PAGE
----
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Publisher's Note:  

The first in a rousing, funny, genre-busting trilogy from bestseller Jaclyn Moriarty!

This is a tale of missing persons. Madeleine and her mother have run away from their former life, under mysterious circumstances, and settled in a rainy corner of Cambridge (in our world).

Elliot, on the other hand, is in search of his father, who disappeared on the night his uncle was found dead. The talk in the town of Bonfire (in the Kingdom of Cello) is that Elliot's dad may have killed his brother and run away with the Physics teacher. But Elliot refuses to believe it. And he is determined to find both his dad and the truth.

As Madeleine and Elliot move closer to unraveling their mysteries, they begin to exchange messages across worlds -- through an accidental gap that hasn't appeared in centuries. But even greater mysteries are unfolding on both sides of the gap: dangerous weather phenomena called "color storms;" a strange fascination with Isaac Newton; the myth of the "Butterfly Child," whose appearance could end the droughts of Cello; and some unexpected kisses...



This book was sent to Compass Book Ratings for review by Arthur A. Levine (A Scholastic Imprint)


A Corner of White

by Jaclyn Moriarty

Review Date:
04/01/2013

Recommended Age:
16+

Overall Rating:
***1/2

Profanity / Language Rating:
****

Violence / Gore Rating:
***

Sex / Nudity Rating:
***

Overall Review:  

A Corner of White by Jaclyn Moriarty is book 1 in The Colors of Madeleine Series.  The book alternates between contemporary Cambridge, England and a different world referred to as the Kingdom of Cello.  The Kingdom of Cello is remarkably similar to the contemporary world, but with a few, random fantasy elements sprinkled in.  The most substantial fantasy element was the concept of rogue colors, but this aspect, sadly, was never fully explored.  The main characters, Madeleine and Elliot, communicate via written correspondence (loved the old-fashioned, pen pal concept!) through a crack between the two worlds.

 

The first part of the book drug due to peripheral, unnecessary characters and an abundance of brief, random young adult dialogue and scenes that failed to move the plot and weren't critical in building characters.  However, at about the three-quarters mark, Moriarty sheds these short-comings; the characters become more interesting and empathetic, the plot begins to click, and there are some neat plot twists that bring the novel to a strong conclusion and set-up for the next novel.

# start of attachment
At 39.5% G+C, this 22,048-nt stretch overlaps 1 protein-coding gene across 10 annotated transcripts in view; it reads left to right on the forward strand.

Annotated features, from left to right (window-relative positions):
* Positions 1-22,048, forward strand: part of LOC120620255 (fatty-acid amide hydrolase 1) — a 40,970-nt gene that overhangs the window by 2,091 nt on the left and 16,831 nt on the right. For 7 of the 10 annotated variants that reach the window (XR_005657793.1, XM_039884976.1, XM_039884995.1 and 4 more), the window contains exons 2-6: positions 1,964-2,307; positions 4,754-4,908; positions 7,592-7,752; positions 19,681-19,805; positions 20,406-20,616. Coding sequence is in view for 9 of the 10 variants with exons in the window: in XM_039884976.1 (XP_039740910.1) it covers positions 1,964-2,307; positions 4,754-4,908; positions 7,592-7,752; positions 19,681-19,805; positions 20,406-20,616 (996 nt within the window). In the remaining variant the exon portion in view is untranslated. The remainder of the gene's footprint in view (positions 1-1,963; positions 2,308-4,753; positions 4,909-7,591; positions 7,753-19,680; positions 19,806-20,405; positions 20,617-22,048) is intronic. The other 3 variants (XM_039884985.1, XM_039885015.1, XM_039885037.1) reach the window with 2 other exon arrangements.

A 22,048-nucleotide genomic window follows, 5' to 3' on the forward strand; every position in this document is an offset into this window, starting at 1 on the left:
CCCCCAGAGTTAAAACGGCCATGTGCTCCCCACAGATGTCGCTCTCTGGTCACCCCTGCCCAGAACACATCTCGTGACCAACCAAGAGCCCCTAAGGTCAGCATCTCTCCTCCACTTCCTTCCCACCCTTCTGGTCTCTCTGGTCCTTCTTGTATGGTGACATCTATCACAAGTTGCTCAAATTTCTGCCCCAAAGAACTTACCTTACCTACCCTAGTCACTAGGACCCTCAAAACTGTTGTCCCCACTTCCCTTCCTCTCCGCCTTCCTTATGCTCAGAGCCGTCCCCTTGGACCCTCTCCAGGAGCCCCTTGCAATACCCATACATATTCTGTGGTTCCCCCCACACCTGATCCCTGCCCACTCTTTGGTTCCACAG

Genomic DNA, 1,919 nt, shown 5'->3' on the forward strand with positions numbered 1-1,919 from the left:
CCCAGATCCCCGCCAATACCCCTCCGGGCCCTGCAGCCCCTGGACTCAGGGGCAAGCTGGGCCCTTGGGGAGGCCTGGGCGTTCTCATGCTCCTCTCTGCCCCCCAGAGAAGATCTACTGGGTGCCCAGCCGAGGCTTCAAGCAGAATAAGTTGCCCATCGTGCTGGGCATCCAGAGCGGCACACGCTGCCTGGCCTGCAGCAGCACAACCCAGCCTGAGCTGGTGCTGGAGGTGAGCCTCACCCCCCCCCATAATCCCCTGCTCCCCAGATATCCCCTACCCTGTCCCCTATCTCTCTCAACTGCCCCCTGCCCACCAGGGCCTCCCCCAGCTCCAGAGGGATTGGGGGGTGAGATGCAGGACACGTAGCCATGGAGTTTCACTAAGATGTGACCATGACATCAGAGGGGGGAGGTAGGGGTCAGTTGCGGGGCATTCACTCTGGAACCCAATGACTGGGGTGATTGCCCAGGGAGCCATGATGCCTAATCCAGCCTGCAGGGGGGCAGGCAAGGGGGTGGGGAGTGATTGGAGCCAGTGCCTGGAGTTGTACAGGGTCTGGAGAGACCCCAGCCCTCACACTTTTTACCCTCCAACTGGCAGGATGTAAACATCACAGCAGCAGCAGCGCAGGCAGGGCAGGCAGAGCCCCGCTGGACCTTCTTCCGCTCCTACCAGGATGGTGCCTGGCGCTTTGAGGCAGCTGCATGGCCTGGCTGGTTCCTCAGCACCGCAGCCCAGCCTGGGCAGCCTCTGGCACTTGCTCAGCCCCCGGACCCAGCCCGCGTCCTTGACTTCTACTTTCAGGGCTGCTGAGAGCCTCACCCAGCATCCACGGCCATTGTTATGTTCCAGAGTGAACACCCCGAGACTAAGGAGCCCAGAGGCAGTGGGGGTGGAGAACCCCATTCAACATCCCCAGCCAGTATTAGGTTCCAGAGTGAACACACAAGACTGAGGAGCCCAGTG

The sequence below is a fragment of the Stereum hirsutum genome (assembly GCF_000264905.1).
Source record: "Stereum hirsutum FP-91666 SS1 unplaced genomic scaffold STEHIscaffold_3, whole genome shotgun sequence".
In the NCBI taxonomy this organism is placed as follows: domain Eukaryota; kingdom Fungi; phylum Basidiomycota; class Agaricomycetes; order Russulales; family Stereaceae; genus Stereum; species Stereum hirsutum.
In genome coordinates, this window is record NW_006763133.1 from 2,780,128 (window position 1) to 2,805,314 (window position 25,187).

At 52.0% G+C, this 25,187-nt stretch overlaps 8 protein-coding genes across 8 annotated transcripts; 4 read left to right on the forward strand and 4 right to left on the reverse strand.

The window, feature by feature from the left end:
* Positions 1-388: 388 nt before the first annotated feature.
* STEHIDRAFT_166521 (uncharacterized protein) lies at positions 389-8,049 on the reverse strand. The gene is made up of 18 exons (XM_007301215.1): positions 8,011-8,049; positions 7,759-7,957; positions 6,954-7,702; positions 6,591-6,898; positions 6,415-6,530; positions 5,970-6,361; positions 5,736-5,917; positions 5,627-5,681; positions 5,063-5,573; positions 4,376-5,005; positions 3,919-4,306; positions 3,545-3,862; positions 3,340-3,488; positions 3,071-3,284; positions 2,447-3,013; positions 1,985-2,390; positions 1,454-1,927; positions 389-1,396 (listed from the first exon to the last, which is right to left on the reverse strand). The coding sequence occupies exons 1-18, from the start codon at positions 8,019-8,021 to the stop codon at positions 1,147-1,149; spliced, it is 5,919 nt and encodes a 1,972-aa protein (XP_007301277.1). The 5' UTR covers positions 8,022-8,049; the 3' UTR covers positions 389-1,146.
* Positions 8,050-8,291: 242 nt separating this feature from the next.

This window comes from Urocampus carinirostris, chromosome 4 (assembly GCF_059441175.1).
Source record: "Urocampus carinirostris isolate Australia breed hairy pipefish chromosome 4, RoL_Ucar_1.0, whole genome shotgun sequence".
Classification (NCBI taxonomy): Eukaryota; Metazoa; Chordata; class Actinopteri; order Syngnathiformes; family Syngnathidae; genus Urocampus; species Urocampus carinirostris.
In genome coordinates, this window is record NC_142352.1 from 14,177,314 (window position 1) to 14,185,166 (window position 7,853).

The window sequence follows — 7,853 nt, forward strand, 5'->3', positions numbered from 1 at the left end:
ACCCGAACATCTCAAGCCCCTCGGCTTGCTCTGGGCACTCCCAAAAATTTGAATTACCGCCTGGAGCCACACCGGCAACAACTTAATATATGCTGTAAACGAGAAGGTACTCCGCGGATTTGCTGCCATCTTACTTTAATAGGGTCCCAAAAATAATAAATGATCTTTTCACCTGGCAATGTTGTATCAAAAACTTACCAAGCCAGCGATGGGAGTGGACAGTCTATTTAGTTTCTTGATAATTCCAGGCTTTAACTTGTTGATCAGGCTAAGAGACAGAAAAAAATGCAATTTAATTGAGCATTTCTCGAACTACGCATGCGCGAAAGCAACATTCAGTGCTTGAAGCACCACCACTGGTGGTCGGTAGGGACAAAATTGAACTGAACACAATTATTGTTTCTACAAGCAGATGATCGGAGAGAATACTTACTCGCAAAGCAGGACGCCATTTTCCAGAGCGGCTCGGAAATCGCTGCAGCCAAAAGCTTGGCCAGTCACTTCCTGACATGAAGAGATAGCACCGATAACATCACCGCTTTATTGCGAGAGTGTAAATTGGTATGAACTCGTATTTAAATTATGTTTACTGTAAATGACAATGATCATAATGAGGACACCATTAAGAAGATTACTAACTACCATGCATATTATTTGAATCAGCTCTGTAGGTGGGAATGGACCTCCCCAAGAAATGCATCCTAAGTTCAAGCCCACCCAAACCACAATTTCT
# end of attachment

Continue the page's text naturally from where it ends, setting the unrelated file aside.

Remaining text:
Content Analysis:  

Profanity/Language:  10 mild obscenities; 1 scatalogical word; 9 anatomical terms.

 

Violence/Gore:  Report of a death; report of an attack with mention of ripped flesh; character recalls following trail of blood to a relative's body (no details); report of broken bone; accident resulting in a broken bone; coroner's report on injuries and possible causes of death (some detail); a character has some violent thoughts towards other characters; brief description of Newton sticking needle in eye as an experiment; a chase scene with destruction of property; kidnapping.

 

Sex/Nudity:  Various characters kiss a few times; thoughts about holding hands, touching hair; reference to affairs; speculation on a married character having an affair; passing, joking reference to sex and sex parties; a character asks about position on sexual freedoms and gay rights; a character sits in another character's lap as they kiss; a character changes clothes while another character turns away; a reference to a his lost love (male) by another male.



Mature Subject Matter:  

Child abduction, parental disappearance, addiction, running away, illness, economic distress.



Alcohol / Drug Use:  

References to drinking a pint and whiskey.  Implied teenage drinking.  A joke about getting blitzed/loaded/tanked.  A teenager smokes a cigarette.  An adult is addicted to alcohol and drugs.  A character confesses to doing drugs, drinking, and partying when she turned 13.



Reviewed By Cindy
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